Outstanding modern CSS techniques

As time goes by, the CSS specification is becoming more powerful, allowing web designers and developers to create prettier, more user-friendly websites. In this article, I’ll show you some truly astonishing modern techniques in pure CSS.

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Warning: some techniques contained in this article are still considered experimental. Make sure to check the browser compatibility before you implement them on a production site.

Custom variables

CSS variables are a real timesaver when creating a website. Simply define your variables and use them as much as needed in your stylesheet. The code below should be self-explanatory for most of you, but if you need further information feel free to check this quick guide.

<p class="custom-variables">CSS is awesome!</p>
:root {
 /* Place variables within here to use the variables globally. */
.custom-variables {
 --some-color: #da7800;
 --some-keyword: italic;
 --some-size: 1.25em;
 --some-complex-value: 1px 1px 2px whitesmoke, 0 0 1em slategray, 0 0 0.2em slategray;
 color: var(--some-color);
 font-size: var(--some-size);
 font-style: var(--some-keyword);
 text-shadow: var(--some-complex-value);

Source: Codepen

Color fade on hover

A very easy way to make your links (or any other element) look better.

a {
 color: #000;
 -webkit-transition: color 1s ease-in; /*safari and chrome */
 -moz-transition: color 1s ease-in; /* firefox */
 -o-transition: color 1s ease-in; /* opera */

a:hover { 
 color: #c00;

Source: Matt Lambert

Pure CSS donut spinner

These spinners are very popular when it comes to letting visitors know that the content is loading. You might be tempted to use an image, but in terms of website speed it is way better to do it using CSS. Nothing complicated here, just take a look at our HTML first:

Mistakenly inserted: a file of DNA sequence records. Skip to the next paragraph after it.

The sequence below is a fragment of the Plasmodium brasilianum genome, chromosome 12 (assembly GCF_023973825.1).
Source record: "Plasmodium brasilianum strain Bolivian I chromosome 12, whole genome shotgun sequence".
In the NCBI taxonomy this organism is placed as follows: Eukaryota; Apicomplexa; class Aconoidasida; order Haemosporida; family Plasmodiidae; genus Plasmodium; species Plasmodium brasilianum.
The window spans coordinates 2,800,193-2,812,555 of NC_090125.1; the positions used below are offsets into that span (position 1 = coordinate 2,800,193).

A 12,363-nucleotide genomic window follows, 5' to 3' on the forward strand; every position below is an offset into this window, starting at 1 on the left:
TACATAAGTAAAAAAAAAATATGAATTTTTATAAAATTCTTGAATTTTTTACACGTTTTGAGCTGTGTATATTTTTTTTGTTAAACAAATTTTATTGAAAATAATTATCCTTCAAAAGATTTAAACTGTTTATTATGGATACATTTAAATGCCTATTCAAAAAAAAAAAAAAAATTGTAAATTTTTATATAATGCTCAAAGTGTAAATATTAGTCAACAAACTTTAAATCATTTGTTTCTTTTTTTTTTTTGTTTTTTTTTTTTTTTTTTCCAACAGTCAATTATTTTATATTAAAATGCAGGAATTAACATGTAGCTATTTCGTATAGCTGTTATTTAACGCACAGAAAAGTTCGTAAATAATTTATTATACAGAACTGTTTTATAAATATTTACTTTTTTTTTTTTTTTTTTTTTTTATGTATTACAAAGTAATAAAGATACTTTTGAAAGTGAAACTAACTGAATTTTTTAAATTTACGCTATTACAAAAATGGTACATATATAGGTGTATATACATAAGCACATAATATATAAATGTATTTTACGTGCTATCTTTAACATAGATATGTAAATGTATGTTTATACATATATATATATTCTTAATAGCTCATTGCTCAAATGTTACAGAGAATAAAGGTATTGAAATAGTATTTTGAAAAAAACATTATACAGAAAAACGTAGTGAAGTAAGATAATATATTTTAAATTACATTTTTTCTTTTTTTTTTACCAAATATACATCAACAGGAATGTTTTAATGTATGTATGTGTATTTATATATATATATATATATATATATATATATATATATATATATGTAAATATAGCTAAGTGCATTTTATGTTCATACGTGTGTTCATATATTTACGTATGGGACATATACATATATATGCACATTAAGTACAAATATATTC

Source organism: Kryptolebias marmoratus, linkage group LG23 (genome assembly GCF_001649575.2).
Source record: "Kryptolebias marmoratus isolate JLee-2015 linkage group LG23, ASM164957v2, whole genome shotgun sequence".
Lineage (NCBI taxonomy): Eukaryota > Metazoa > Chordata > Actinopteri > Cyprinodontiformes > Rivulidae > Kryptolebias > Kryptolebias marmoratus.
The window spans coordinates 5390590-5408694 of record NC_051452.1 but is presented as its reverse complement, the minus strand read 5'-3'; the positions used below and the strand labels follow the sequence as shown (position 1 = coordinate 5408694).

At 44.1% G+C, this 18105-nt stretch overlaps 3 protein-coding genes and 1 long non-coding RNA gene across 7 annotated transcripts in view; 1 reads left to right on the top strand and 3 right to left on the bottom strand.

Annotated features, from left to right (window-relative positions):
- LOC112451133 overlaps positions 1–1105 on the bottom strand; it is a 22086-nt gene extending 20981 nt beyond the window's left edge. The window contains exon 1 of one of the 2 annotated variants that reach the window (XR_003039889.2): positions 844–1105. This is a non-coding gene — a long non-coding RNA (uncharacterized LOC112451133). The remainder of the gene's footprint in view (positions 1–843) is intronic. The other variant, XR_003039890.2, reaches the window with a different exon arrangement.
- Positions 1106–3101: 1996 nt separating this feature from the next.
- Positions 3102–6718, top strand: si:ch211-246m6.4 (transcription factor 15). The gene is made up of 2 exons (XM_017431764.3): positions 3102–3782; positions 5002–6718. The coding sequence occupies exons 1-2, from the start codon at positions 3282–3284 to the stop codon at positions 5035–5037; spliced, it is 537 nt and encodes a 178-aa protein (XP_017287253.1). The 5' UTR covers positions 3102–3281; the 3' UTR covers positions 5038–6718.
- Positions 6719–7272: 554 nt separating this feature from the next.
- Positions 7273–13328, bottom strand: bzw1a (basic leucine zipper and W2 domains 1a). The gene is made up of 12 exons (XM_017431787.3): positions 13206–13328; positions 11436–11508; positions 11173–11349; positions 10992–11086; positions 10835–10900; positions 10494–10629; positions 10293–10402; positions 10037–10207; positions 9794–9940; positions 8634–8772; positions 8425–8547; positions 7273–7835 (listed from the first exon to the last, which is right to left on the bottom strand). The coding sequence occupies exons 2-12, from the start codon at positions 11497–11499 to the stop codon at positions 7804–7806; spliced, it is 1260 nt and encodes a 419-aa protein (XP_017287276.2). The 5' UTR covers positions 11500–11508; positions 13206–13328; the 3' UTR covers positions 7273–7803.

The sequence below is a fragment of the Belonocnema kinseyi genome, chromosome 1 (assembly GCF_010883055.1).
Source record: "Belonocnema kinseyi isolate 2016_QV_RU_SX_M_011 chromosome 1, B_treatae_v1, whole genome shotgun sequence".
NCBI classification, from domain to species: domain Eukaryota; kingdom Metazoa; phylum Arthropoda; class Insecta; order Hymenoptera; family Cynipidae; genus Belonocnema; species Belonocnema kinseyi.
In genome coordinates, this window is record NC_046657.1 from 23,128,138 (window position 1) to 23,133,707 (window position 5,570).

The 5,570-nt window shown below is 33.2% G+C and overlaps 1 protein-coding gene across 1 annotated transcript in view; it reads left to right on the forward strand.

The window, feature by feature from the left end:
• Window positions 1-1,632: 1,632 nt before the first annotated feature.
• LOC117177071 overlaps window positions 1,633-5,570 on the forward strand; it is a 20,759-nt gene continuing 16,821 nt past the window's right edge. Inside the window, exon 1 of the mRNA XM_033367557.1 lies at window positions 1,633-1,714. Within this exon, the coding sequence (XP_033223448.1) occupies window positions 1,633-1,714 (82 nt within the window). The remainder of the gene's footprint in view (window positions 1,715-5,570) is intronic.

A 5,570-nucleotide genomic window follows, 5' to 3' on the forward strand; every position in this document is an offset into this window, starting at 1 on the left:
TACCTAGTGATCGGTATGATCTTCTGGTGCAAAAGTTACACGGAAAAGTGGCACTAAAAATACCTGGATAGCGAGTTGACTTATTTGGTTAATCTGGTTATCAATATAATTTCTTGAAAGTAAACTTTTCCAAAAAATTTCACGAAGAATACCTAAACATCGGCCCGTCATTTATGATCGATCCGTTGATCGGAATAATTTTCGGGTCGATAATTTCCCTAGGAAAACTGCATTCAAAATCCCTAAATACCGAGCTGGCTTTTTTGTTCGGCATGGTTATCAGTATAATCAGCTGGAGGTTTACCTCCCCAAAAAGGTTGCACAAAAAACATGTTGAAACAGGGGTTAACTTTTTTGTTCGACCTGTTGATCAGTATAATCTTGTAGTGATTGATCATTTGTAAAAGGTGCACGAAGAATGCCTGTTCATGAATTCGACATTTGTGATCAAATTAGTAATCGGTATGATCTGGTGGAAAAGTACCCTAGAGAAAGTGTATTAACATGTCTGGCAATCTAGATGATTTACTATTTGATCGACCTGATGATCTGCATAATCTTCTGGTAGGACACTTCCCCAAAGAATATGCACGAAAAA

<div class="donut"></div>

…and the corresponding CSS. Need some more info about CSS keyframes? Here you go!

@keyframes donut-spin {
 0% {
  transform: rotate(0deg);
 100% {
  transform: rotate(360deg);
.donut {
 display: inline-block;
 border: 4px solid rgba(0, 0, 0, 0.1);
 border-left-color: #7983ff;
 border-radius: 50%;
 width: 30px;
 height: 30px;
 animation: donut-spin 1.2s linear infinite;

Source: Codepen

Fully centered content using Flexbox

Centering content both vertically and horizontally is nowadays very easy using display:flex. Here is how you do it, using some HTML:

<div class="flexbox-centering">
 <div class="child">Centered content.</div>

…and the corresponding CSS:

.flexbox-centering {
 display: flex;
 justify-content: center;
 align-items: center;
 height: 100px;

Source: Codepen

Responsive grid

display:grid makes it easy to create grids. Using the fr unit, the grids can be made responsive in order to fit any kind of display.

Here’s how our grid HTML looks like:

<div class="grid">
 <div class="grid-item"></div>
 <div class="grid-item"></div>
 <div class="grid-item"></div>
 <div class="grid-item"></div>

And the CSS:

.grid {
 display: grid; 
 grid-template-columns: repeat(4, 1fr);
 grid-gap: 1em; 

.grid-item {
 background-color: orange;

Source: Smashing Magazine

Curve text around a floated image

shape-outside is a CSS property that allows geometric shapes to be set, in order to define an area for text to flow around.

.shape {
 width: 300px;
 float: left;
 shape-outside: circle(50%);

Source: WebDesigner Depot

Unselectable text

If for some reason you don’t want visitors to be able to select a certain portion of the content, you can use CSS. Although your text will still be selectable if the user displays the page source, I’ve heard so many clients wanting such functions on their website that I’m sure this will be useful to some of you.

Here’s our HTML:

<p class="unselectable">You can't select me!</p>

And some quick and easy CSS:

.unselectable {
 user-select: none;

Source: Codepen

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